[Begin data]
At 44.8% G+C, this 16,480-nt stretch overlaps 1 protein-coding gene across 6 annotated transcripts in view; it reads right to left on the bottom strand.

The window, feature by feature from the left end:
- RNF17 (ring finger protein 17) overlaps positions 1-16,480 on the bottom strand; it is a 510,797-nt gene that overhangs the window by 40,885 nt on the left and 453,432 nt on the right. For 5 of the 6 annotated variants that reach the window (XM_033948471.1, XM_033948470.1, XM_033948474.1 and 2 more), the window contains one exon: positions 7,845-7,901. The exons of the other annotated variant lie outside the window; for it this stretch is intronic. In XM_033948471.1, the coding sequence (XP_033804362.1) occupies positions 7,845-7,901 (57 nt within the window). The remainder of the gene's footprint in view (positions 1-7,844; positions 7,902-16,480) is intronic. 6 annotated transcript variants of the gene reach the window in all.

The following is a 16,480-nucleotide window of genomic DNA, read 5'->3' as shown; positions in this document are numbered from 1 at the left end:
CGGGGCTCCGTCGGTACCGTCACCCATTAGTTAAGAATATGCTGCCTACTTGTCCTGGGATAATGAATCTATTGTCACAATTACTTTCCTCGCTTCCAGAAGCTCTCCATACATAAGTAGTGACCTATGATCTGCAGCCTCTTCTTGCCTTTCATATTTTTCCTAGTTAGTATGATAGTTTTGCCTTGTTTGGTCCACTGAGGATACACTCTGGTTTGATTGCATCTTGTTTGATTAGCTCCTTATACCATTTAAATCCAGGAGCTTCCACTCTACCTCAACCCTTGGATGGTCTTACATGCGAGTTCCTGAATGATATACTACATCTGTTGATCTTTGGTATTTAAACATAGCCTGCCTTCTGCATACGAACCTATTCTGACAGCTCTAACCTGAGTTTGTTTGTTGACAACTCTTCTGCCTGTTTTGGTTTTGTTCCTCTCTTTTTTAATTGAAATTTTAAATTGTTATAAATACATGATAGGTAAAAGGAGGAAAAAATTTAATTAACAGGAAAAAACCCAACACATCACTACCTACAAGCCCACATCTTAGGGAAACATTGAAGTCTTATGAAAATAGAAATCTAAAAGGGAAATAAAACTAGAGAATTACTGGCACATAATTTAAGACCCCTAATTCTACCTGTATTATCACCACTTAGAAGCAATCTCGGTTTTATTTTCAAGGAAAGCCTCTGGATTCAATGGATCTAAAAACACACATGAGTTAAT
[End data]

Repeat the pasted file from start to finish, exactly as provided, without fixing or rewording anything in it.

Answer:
At 44.8% G+C, this 16,480-nt stretch overlaps 1 protein-coding gene across 6 annotated transcripts in view; it reads right to left on the bottom strand.

The window, feature by feature from the left end:
- RNF17 (ring finger protein 17) overlaps positions 1-16,480 on the bottom strand; it is a 510,797-nt gene that overhangs the window by 40,885 nt on the left and 453,432 nt on the right. For 5 of the 6 annotated variants that reach the window (XM_033948471.1, XM_033948470.1, XM_033948474.1 and 2 more), the window contains one exon: positions 7,845-7,901. The exons of the other annotated variant lie outside the window; for it this stretch is intronic. In XM_033948471.1, the coding sequence (XP_033804362.1) occupies positions 7,845-7,901 (57 nt within the window). The remainder of the gene's footprint in view (positions 1-7,844; positions 7,902-16,480) is intronic. 6 annotated transcript variants of the gene reach the window in all.

The following is a 16,480-nucleotide window of genomic DNA, read 5'->3' as shown; positions in this document are numbered from 1 at the left end:
CGGGGCTCCGTCGGTACCGTCACCCATTAGTTAAGAATATGCTGCCTACTTGTCCTGGGATAATGAATCTATTGTCACAATTACTTTCCTCGCTTCCAGAAGCTCTCCATACATAAGTAGTGACCTATGATCTGCAGCCTCTTCTTGCCTTTCATATTTTTCCTAGTTAGTATGATAGTTTTGCCTTGTTTGGTCCACTGAGGATACACTCTGGTTTGATTGCATCTTGTTTGATTAGCTCCTTATACCATTTAAATCCAGGAGCTTCCACTCTACCTCAACCCTTGGATGGTCTTACATGCGAGTTCCTGAATGATATACTACATCTGTTGATCTTTGGTATTTAAACATAGCCTGCCTTCTGCATACGAACCTATTCTGACAGCTCTAACCTGAGTTTGTTTGTTGACAACTCTTCTGCCTGTTTTGGTTTTGTTCCTCTCTTTTTTAATTGAAATTTTAAATTGTTATAAATACATGATAGGTAAAAGGAGGAAAAAATTTAATTAACAGGAAAAAACCCAACACATCACTACCTACAAGCCCACATCTTAGGGAAACATTGAAGTCTTATGAAAATAGAAATCTAAAAGGGAAATAAAACTAGAGAATTACTGGCACATAATTTAAGACCCCTAATTCTACCTGTATTATCACCACTTAGAAGCAATCTCGGTTTTATTTTCAAGGAAAGCCTCTGGATTCAATGGATCTAAAAACACACATGAGTTAAT